Many studies have proven the effectiveness of this deterrent method. Indeed, for example, King et al. (2011) argue that hive fences can be a useful tool to deter elephants from entering agricultural land. Analysis of 32 intrusions has shown that elephants have only once crossed the hive fences to access the indoor crops and that the thorn acacia barriers offer no defense against such invasions.

The positive results of this study strongly support the installation of hive fences in the current elephant deterrent toolbox to be tested on a larger scale. Not only can these fences deter pachyderms, but bees provide farmers with honey and other products for sale, which helps diversify incomes.

When combined with other deterrents, the combination of initiatives could create an effective barrier against elephants.

12 May 2020

Chili farming or fencing

The establishment of buffer cultivation based on chilli or chili fencing made with sisal ropes soaked in motor oil mixed with ground chilli (Capsicum spp.) can scare elephants. The active ingredient in chilli, capsaicin, has the power to irritate the epithelium of mammalian cells by causing a burning sensation. It has been demonstrated by Chang’a et al. (2016) that peppers fences effectively discourage raiding of crops by elephants on the scale of individual farms. During the nine-year study, farmers around Mikumi National Park in Tanzania built these fences around maturing crops, and no incidents of fencing broken by elephants were reported.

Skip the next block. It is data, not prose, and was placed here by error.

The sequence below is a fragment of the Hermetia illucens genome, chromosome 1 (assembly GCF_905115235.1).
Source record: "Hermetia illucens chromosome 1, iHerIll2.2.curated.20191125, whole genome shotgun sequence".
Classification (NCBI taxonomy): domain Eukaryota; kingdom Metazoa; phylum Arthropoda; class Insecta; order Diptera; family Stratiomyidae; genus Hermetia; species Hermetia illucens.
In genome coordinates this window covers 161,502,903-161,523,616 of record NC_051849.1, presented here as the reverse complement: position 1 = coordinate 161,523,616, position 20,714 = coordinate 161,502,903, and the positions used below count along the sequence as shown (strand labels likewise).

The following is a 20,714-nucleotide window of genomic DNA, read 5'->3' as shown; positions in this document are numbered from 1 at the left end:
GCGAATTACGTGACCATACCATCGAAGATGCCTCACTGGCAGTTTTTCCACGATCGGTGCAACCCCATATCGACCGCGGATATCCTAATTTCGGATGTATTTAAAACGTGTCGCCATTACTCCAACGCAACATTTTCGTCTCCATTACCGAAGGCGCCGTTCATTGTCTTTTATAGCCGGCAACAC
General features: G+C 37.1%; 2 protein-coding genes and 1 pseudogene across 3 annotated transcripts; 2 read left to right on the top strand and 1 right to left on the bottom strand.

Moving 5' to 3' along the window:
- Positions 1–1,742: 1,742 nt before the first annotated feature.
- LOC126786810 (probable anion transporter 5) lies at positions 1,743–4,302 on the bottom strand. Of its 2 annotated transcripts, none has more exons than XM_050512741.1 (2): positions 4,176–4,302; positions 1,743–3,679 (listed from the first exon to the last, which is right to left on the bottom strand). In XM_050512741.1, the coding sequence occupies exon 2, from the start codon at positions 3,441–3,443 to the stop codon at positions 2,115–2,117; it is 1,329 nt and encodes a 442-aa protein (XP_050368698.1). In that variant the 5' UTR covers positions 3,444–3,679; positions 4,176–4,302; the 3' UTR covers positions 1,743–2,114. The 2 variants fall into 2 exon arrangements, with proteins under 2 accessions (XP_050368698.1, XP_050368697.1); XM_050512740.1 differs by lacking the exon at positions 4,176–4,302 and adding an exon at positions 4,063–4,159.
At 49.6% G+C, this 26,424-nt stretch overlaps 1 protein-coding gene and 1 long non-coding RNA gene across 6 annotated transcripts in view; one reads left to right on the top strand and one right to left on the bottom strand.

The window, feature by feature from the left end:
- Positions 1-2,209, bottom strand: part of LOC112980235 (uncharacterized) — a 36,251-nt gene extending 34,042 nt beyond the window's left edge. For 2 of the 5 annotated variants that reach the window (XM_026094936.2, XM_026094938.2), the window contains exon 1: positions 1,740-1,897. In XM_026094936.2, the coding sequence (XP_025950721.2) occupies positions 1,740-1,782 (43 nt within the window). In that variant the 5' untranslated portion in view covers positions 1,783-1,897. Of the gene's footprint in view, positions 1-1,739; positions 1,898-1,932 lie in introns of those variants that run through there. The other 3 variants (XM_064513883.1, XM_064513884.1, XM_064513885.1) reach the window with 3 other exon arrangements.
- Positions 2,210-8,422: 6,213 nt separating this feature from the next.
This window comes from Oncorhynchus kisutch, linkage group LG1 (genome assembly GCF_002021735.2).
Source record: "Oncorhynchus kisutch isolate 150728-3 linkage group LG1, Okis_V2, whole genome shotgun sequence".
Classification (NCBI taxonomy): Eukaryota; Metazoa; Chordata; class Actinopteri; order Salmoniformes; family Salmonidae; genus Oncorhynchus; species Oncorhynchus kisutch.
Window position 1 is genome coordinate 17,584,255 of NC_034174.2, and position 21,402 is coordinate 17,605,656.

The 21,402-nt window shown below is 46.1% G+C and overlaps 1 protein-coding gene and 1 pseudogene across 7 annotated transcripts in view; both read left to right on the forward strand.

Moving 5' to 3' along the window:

12 May 2020

Wildlife Friendly™ Certification and Species-specific Certifications for Products and Tourism

Wildlife Friendly™ certification is a global program providing best practice guidelines for farming, ranching, and other enterprises who seek to generate sustainable livelihoods while protecting key species of biodiversity. Our certification programs, also including species-focused initiatives such as Elephant Friendly™ Tea, Jaguar Friendly™ Coffee, and Wildlife Friendly™ IBIS Rice™, are trusted labels that guide consumers towards products that genuinely contribute to species and habitat conservation. Examples of Certified Wildlife Friendly™ and Certified Predator Friendly™ enterprises include producers of dairy, meat, poultry, honey, and crops that use non-lethal management practices and allow for the passage of wildlife and protection of habitat across productive lands. WFEN also certifies tourism enterprises under its core Certified Wildlife Friendly™ Tourism program, such as community-based tour operators and lodges, and others under its Certified Sea Turtle Friendly™ Tourism program, such as resorts that are protecting key sea turtle nesting and foraging habitat while minimizing other tourism related impacts on these species. Wildlife Friendly™ certification provides a science-driven framework for producers seeking to implement practices that support ecosystem integrity, while also requiring that local communities are actively involved and see real benefits from truly Wildlife Friendly™ practices. Consumers are willing to pay a small premium for these products, absorbing the cost often associated with the implementation of best practices for biodiversity. The stories behind certified products and producers build consumer brand loyalty and open access to new markets, while bringing benefits to local communities. Incentivizing best practices across the landscape works to ensure positive conservation outcomes and increased tolerance for wildlife. Across the globe, Wildlife Friendly™ certification and the Wildlife Friendly Enterprise Network are leading the way in promoting agriculture for biodiversity along supply chains and in promoting shared values, understanding, and respect between producers and consumers.